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Review of Yeshua
A.K.A. Jesus the Nazarene

by Trevor A. Marshall

In this brave new work of fiction by a Caribbean writer of African descent, the author Alvin Cummins has literally "gone where no one else has dared to go before" in attempting to delineate the life and message of the historical Jesus, the Christ of Nazareth, a Middle Eastern iconic figure.

Firstly, the author has established that the historical Yeshua was not a blonde blue-eyed Caucasian with an anemic look, slight muscles and tall, emaciated frame. His depiction of the hero as a typical Middle Eastern physical type with the look of one exposed to the scorching desert sun. This fact provides the novel with a great deal of authenticity, or at least credibility in terms of the basics of the biblical story of the Redeemer.

And what a story is told! Alvin Cummins has crafted a literary masterpiece-a docu-drama of the lives of Yeshua and his disciples through the lens of Philip, the self-contained and cerebral leader of men, women and animals.

We see Yeshua in all of his life phases and character-testing experiences-from his earliest years in a Nazarene home, following the well-known flight to Egypt, through his bar-mitzvah stage, teenage-hood and early manhood. Yeshua's journeys and voyages to the East are all discussed, though not fully documented because this book is structured almost as a play for stage or television, with just enough references to keep us the audience easily anticipating the next scene or phase.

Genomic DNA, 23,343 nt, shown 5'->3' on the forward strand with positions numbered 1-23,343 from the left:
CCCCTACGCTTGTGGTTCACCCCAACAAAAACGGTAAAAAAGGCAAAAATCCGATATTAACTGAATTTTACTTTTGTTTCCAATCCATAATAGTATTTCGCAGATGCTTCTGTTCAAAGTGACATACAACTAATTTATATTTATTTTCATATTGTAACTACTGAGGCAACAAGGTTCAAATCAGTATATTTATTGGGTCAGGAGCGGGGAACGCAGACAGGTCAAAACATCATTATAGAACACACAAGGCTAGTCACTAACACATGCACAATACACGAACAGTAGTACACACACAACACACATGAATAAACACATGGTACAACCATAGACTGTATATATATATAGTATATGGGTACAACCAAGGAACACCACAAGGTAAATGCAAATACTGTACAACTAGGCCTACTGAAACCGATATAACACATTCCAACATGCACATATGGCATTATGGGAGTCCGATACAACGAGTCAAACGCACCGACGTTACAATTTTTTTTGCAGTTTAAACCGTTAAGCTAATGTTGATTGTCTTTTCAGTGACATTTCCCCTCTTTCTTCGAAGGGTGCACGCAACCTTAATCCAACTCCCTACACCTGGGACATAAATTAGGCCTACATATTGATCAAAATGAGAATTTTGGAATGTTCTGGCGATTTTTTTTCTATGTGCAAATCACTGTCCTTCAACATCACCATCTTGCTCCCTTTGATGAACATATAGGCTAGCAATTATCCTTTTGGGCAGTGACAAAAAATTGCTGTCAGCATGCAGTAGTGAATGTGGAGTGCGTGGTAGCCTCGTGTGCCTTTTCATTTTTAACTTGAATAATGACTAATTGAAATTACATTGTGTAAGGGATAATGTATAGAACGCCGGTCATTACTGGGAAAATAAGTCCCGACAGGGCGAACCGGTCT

In Part 2, we are taken through the return of Yeshua to Israel and his early sacred ministry of bringing the 'New Gospel' in a live and vibrant form which loses nothing in its narration.

Part 3 is the critical and heart wrenching drama of Yeshua's supreme altruism ("greater love hath no man than this, that he laid down his life for his friends") and the story loses nothing by re-telling a tale of Godly self-abasement and humiliation that is well known to us.

Finally, there is the climax of the Crucifixion, the resurrection and the unusual rendition of Yeshua's final period on this earth. The reader will feel as though he/she is a voyeur watching a very private life coming to an end. The author offers his own evaluation of the meaning of the multifaceted life of his individual who, by the time we reach the close of the book, is less enigmatic than before we took up this work, which reads more like reality than fiction.